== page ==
A child’s mind is a vibrant realm of imagination and creativity. When nurtured with care, there is limitless potential for the next generation. Educator Gabriel Miles, creator of Gabriel’s Art Kids in Bellingham, talks about her journey building a welcoming and diverse educational program that integrates art into core subjects with a well-rounded approach.
Gabriel started with a strong background in the world of arts and education. “I went to the School of Visual Arts for my undergrad, studied illustration and fine arts, and graduated with a B.F.A.,” Miles says. “As an artist, I was trying to figure out what to do with my degree, and I ended up working as an admissions counselor at SVA.”
Miles soon realized her position at SVA wasn’t desirable and didn’t align with her beliefs. “I ended up leaving SVA and working at Pratt as an academic advisor,” she says. “It put me on an art education bandwagon and showed me how important it was to have the arts early on. The arts are really what saved me going through school.”
Miles then applied to Syracuse for grad school and got her teaching certificate. After deciding to migrate west, Miles and her family eventually found their way to the Bellingham area, making a life here for the last 18 years.
As an artist and educator, Miles continued to pursue her art education philosophy. “I’ve forged my own path teaching art where I could make it,” says Miles. “I would make my own classes at community centers and elementary schools.” As a K-12 state certified teacher with a visual arts endorsement, Miles sought to create a program for early learners shortly after welcoming her daughter and realizing the depth of her passion for integrating art and learning.
“I’ve always had this dream of giving kiddos an arts education and really making it important,” she says. “I have seen the focus shift to just reading and math in our school system rather than having a more well-rounded education.” This endeavor would come to be known as Gabriel’s Art Kids, a beloved and growing early learning and after school installation in Bellingham.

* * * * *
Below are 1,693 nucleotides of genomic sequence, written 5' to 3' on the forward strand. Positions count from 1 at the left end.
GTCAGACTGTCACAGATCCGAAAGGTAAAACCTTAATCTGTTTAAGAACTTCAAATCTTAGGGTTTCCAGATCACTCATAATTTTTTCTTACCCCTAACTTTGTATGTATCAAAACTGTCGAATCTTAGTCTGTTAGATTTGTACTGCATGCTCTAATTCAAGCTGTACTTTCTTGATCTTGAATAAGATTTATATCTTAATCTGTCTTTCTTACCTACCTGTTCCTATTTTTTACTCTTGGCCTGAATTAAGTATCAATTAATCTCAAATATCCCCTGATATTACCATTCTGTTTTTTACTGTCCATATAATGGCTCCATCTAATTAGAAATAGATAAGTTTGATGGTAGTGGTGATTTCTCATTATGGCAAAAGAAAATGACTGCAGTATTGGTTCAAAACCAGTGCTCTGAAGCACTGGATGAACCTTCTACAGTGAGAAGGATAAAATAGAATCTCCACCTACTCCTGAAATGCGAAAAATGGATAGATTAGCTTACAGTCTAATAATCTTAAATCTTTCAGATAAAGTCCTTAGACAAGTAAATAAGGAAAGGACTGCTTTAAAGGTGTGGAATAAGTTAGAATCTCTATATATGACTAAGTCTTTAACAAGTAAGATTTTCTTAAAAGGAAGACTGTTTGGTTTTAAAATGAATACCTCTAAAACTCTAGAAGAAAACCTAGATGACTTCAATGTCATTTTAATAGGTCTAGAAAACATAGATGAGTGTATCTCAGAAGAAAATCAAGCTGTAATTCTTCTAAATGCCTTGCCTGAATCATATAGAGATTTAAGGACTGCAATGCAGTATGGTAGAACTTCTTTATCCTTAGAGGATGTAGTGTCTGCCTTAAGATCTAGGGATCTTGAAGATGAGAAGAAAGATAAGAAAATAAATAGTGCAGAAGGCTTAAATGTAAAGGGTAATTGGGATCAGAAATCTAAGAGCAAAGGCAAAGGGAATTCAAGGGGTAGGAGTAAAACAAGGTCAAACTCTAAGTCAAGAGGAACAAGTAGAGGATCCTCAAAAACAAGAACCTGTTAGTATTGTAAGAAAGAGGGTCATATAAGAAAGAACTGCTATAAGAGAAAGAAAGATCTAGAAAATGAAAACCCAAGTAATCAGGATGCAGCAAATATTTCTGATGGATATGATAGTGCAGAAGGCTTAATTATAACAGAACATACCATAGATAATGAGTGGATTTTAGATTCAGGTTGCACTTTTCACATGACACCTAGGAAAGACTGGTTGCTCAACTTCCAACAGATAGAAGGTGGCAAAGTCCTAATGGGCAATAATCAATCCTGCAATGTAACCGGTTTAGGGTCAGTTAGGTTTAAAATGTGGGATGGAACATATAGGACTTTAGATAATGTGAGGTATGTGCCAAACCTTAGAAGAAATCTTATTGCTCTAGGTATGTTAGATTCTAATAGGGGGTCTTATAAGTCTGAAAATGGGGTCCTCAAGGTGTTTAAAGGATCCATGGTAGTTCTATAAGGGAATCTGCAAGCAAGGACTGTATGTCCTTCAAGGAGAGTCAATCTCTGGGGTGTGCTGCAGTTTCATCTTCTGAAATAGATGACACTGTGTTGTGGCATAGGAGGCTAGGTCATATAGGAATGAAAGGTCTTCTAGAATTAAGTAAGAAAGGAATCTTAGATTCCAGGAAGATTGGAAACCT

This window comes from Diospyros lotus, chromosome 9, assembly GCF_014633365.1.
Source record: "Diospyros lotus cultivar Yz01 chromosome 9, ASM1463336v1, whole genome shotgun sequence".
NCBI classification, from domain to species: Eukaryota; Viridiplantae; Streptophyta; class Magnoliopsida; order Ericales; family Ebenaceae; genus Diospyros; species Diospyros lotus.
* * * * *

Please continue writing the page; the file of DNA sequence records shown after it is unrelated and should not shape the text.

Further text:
The idea of letting arts slide to the backburner is baffling to Miles, who emphasizes the foundational significance of art in human history. “As human beings our first language was drawing,” she says. “We drew on a cave wall to tell stories to each other—that was our writing and our form of language, in a sense. Now, it feels like our very first form of communication is something we want to get rid of.” In response, Miles found a way to bring arts into school as a bedrock to learning, rather than an add-on.
The Robert Williams School of Arts and Sciences
After navigating a difficult pandemic at Gabriel’s Art Kids, Miles decided it was time to turn the dream she had back at SVA into a reality—to create a visual and performing arts elementary school that would work with students as they are, welcoming them to explore and learn with their imaginations and creativity.
“My goal is to help forge a well-rounded human,” Miles says of the driving force behind the Robert Williams School of Arts and Sciences. “To do that, you have to have balance.”
Despite similarities students may share, Miles recognizes the vital differences in how children approach learning and what methods work best for them. Integrating art into all subjects presents a unique and inventive solution to meeting those needs.
“We’re not all the same and our education should reflect that individualism,” she says. “It’s valuable to give the experience of art to these littles because they have no blinders on and they don’t care if you hand them a blank piece of paper, it just means more space they can use to create.”
Failure is a fundamental part of this philosophy as well, allowing students to learn critical life skills, tenacity, and confidence. “Giving them art when they’re younger with no blinders on is giving them a foundation for the rest of their educational career,” says Miles. “If you were to build a house, you wouldn’t want to build it without a foundation. I want to give them a good, well-rounded education that allows for experimentation and failure, and encourages them to try new things.”
For Miles, it’s also about reaching a child’s potential through art and growing away from an old-fashioned point of view toward education. “Our educational system is an antiquated one that hasn’t truly been updated since the industrial revolution,” Miles says. “We’re still creating factory workers rather than creating innovative and creative thinkers, people that will go above and beyond and not necessarily stick with the status quo.”
With the Robert Williams School of Arts and Sciences, Miles is achieving her dream of creating an art-minded curriculum.
“We follow all the same state standards that the public schools follow, but we make our own curriculum rather than following or purchasing one that’s already made,” she says. “It’s all based on the assessment of our students.”
Instead of making technology a focal point, RWSAS uses it as a tool to enhance the curriculum and learning. The focus remains on a successful integration of arts and core subjects.
“I want kiddos to experience art that’s integrated with their academics and a curriculum that incorporates all three major learning styles,” Miles says. “Instead of memorizing, they use movement, visuals, and auditory methods to fully understand what it is they are learning about.”
Robert Williams School of Arts and Sciences is hosting virtual open houses for the month of February and in-person tours starting in March. Click here to learn more about RWSAS’s curriculum, teaching philosophy, and dates to plan your visit at this unique and flourishing school.